by Alex Lewin
Two men are having lunch at Adriano's, an expensive Bel-Air restaurant. While they are eating, Frank Sinatra and his entourage enter the restaurant and are seated at a large table in the corner. Seeing this, one man says to the other, "I'll bet you fifty bucks that I know Frank Sinatra." (He doesn't.) His friend, thinking the bet would be easy money, smugly agrees. The man gets up and walks across the restaurant to Sinatra's table. He puts one hand on Sinatra's shoulder and offers the other for a warm shaking. "Frank!" he exclaims. "How you doing? Good to see you again."
Sinatra rises, shakes the man's hand heartily, and asks how he is doing. He and the man spend a few more moments in cheerful conversation before the man comes back to his table to collect his winnings from the awestruck friend.
This is a true story, and the diner's skillful manipulation of Frank Sinatra is a classic example of the value of shmoozing. Shmoozing is the most important skill there is for a Hollywood nobody (and let's face it -- that's what we are, those of us who fantasize about seeing our name on the credits or our faces on the screen).
In Hollywood, a résumé or a degree mean nothing. Some argue that skills and talent mean nothing. Deals do not get made because X has an MFA in screenwriting and got an A+ on her thesis, or because Y starred in I Hate Hamlet at the Winesburg Playhouse and his performance was lauded by the local papers. Deals get made because Z is a friend of Michael Eisner. It was through his friendship with Robert De Niro that Joe Pesci secured his first film role, in Martin Scorsese's Raging Bull. Oscar-winning screenwriter Christopher McQuarrie (The Usual Suspects) attended college with Usual Suspects director Bryan Singer, and was asked by Singer to write the script. It was Quiz Show screenwriter Paul Attanasio's friendship with director Barry Levinson (Rain Man, Sleepers and the Attanasio-scripted Disclosure) that got him into the industry.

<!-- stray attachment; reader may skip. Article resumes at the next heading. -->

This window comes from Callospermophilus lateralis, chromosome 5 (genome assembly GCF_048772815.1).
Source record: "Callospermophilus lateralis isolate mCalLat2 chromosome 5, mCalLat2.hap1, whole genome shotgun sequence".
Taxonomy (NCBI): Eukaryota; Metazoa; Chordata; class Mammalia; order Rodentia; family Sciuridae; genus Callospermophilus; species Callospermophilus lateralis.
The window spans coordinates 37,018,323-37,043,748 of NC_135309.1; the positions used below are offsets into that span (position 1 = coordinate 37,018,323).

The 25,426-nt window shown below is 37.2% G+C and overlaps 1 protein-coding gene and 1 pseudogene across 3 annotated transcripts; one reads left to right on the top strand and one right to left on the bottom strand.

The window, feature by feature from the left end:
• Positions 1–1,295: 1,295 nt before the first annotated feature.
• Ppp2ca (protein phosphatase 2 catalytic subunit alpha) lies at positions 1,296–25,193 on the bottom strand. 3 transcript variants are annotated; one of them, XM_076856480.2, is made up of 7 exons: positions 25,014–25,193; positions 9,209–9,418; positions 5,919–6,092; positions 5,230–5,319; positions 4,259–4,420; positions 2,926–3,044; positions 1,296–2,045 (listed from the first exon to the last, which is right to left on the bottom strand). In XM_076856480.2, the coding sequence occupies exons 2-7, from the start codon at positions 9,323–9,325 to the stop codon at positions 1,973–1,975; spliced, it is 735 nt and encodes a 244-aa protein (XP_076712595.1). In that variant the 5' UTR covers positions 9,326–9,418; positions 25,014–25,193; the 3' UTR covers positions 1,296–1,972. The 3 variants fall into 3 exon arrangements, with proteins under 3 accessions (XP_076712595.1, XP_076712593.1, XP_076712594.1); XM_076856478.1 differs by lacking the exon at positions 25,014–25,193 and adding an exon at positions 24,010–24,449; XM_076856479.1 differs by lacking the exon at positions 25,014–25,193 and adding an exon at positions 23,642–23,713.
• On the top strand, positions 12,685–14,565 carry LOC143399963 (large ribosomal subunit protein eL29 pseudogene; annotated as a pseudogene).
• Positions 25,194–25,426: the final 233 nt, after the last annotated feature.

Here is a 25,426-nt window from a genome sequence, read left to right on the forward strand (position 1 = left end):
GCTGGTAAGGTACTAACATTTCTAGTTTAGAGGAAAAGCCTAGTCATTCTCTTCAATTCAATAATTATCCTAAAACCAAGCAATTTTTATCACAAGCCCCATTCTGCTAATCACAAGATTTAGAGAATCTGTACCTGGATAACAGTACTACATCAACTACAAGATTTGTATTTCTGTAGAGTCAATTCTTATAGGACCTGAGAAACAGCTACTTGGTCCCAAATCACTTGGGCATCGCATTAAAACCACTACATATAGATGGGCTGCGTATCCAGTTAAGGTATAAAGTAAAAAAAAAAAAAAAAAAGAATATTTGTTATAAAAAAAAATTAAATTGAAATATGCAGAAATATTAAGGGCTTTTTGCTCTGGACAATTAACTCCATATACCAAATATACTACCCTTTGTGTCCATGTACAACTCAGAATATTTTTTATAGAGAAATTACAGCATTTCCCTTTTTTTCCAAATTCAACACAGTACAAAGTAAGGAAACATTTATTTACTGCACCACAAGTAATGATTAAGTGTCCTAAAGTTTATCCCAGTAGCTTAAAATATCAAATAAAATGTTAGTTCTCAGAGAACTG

But what about the rest of us? Those who have high Industry ambitions but lack high Industry friends? Are we without hope?
Perhaps not. Perhaps there are ways to make Industry friends and influence Industry people -- the skill which the man in Adriano's had perfected. You have to strike up a conversation, make a solid impression, be straightforward. And above all, you have to talk to your subject (the shmoozee) in a way that will put the two of you on friendly terms. The key lies in the shmoozing.
Last summer, I had the good fortune to come across tickets to the MTV Movie Awards. Kevin Spacey, fresh from his Oscar for The Usual Suspects, was there and won the MTV award Best Villain for Seven. Let's say you are in attendance, and after the ceremony you have a chance to talk to him. Spacey, now that he is rather famous, is serious player in Hollywood and can do wonders for your career, if he wants to. So what do you say to him? How do you act?
Don't panic. Just remember these items:
-- Hollywood does not make bad movies. Despite what the box office grosses were, despite what the critics said, despite even what you think of a particular film, you must always sing its praises. You never know what film your shmoozee might have been involved with. As far as you're concerned, Spacey's film The Ref is, in some ways (though you needn't be specific about what those are), on the same level as Citizen Kane.
-- Your shmoozee has no last name. When congratulating Kevin Spacey on his award
and his performance, never say, "Congratulations, Mr. Spacey. Very well deserved."
There is no greater heresy. You always say, "Congratulations, Kevin. Very well
deserved." (Note: It doesn't matter whether or not Kevin actually deserves his
award. As far as you're concerned, he deserves the award he got, as well as the ones